Time flies — send back your old clocks and watches, says WEEE Ireland

Leo Donovan, Rachel Montague and Elizabeth O'Reilly.

Leo Donovan, Rachel Montague and Elizabeth O'Reilly.

However as we bid a fond farewell to the summer months last weekend, WEEE Ireland, the Irish Compliance Scheme for electrical recycling, is reminding the people of Ireland that there has never been a better time to say goodbye your old batteries and small electronic items including clocks and watches and bring them back for recycling.

Over 65,000 clocks and watches have been collected from jewellery shops alone since the scheme began. However, figures gathered by WEEE Ireland show that people may still be hoarding small electrical items unaware that they can be brought to any recycling centre for safe recycling for free.

Any item with a plug or battery should be recycled. Since the launch of the free take back and recycling scheme in August 2005, WEEE Ireland has collected over 10 million old electronic items for safe recycling.

In 2007, Ireland collected more than double the EU target for electrical recycling; however we need to collect more if we want to be the best in Europe. While many people recycle large electronic items, many smaller items such as clocks, watches, hairdryers, and electric toys are being stored in drawers, garages and attics.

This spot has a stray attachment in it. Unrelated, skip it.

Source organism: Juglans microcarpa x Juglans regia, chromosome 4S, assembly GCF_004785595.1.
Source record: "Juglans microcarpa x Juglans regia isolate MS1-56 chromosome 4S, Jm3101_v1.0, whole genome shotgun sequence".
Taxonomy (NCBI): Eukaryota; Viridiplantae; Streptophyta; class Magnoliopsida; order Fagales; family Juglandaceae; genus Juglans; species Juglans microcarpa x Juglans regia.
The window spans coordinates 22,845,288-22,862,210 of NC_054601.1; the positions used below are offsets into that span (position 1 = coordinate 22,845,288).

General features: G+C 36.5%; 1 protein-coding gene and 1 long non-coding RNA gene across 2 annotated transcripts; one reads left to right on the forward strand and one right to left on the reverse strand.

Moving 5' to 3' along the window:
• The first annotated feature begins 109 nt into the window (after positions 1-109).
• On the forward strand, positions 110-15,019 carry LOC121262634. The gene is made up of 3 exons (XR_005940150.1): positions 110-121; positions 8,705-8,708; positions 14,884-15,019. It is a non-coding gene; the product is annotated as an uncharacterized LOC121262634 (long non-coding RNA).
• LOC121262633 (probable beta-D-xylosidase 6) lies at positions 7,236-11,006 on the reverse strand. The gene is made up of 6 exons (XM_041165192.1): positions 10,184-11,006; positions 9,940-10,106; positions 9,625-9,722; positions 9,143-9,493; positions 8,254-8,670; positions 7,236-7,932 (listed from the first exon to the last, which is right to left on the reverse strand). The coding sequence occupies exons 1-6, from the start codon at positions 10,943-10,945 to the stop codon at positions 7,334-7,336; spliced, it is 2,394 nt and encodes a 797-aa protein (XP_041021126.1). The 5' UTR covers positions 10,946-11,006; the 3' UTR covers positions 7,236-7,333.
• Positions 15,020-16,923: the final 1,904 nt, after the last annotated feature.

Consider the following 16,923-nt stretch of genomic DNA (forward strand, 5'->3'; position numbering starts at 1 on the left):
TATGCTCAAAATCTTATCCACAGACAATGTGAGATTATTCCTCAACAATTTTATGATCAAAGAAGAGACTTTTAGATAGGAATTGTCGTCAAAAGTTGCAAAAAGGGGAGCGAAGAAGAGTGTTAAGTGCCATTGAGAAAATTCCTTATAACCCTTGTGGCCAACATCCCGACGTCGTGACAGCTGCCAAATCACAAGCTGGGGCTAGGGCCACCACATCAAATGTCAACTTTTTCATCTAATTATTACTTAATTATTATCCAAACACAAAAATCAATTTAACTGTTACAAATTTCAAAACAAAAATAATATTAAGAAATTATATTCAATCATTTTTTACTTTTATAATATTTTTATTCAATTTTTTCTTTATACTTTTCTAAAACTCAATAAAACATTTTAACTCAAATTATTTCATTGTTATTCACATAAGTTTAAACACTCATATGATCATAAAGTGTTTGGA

“We would encourage people to remember to bring small electrical items back for free either to the shop where they are buying a similar item or to any of the 86 recycling centres nationwide. Recycling WEEE is Free”, said Leo Donovan, CEO, WEEE Ireland.

These smaller electrical items can be harmful to the environment if not recycled at the end of their useful lives as they contain batteries which can have a detrimental effect on both the environment and human health. In response to the new EU Directive, WEEE Ireland rolled out their battery collection scheme in September 2008, providing 50,000 battery boxes to shops nationwide.

This means that recycling household batteries has never been easier. All you need to do is bring them to a shop that is selling similar batteries and deposit them into one of the WEEE Ireland battery boxes free of charge. Better still, there’s no obligation to purchase!

WEEE Ireland represents over 550 industry members and has collected over 10m items of WEEE to date The equivalent of each person in Ireland recycled 9 Kg of household WEEE in 2007.

WEEE Ireland, the Irish compliance scheme for electrical recycling, is a not for profit organisation, founded by producers of electrical and electronic appliances in order to comply with the legal obligations imposed by the WEEE Directive 2002/96/EC. It organises the treatment and recycling of waste electrical and electronic equipment (WEEE ) from authorised collection points in Ireland, on behalf of its members. More recently, WEEE Ireland has also become the Irish compliance scheme for battery recycling to coincide with the implementation of the Batteries Directive 2006/66/EC. WEEE Ireland works with permitted waste management companies and licensed treatment facilities to ensure WEEE and batteries are managed in an environmentally sound way. Over 75 per cent of the waste electrical and electronic equipment collected is initially processed here in Ireland.

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